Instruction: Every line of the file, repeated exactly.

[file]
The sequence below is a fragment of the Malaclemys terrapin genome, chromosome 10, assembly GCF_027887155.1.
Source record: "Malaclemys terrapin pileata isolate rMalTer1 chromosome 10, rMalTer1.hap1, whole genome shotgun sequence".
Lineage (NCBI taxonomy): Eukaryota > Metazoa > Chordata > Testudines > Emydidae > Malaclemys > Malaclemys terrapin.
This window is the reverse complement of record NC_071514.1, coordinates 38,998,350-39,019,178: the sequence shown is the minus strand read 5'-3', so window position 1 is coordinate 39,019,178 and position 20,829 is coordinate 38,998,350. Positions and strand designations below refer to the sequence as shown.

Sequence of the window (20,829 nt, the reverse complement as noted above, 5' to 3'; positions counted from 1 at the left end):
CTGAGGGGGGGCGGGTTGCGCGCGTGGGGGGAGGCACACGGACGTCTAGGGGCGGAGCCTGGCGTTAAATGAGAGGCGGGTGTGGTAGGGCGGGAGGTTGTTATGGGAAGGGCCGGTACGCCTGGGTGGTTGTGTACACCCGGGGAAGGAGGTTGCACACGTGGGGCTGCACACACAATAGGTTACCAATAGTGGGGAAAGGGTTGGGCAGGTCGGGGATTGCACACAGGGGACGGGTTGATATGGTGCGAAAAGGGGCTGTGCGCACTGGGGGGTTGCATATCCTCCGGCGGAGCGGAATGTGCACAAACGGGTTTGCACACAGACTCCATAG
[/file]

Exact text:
The sequence below is a fragment of the Malaclemys terrapin genome, chromosome 10, assembly GCF_027887155.1.
Source record: "Malaclemys terrapin pileata isolate rMalTer1 chromosome 10, rMalTer1.hap1, whole genome shotgun sequence".
Lineage (NCBI taxonomy): Eukaryota > Metazoa > Chordata > Testudines > Emydidae > Malaclemys > Malaclemys terrapin.
This window is the reverse complement of record NC_071514.1, coordinates 38,998,350-39,019,178: the sequence shown is the minus strand read 5'-3', so window position 1 is coordinate 39,019,178 and position 20,829 is coordinate 38,998,350. Positions and strand designations below refer to the sequence as shown.

Sequence of the window (20,829 nt, the reverse complement as noted above, 5' to 3'; positions counted from 1 at the left end):
CTGAGGGGGGGCGGGTTGCGCGCGTGGGGGGAGGCACACGGACGTCTAGGGGCGGAGCCTGGCGTTAAATGAGAGGCGGGTGTGGTAGGGCGGGAGGTTGTTATGGGAAGGGCCGGTACGCCTGGGTGGTTGTGTACACCCGGGGAAGGAGGTTGCACACGTGGGGCTGCACACACAATAGGTTACCAATAGTGGGGAAAGGGTTGGGCAGGTCGGGGATTGCACACAGGGGACGGGTTGATATGGTGCGAAAAGGGGCTGTGCGCACTGGGGGGTTGCATATCCTCCGGCGGAGCGGAATGTGCACAAACGGGTTTGCACACAGACTCCATAG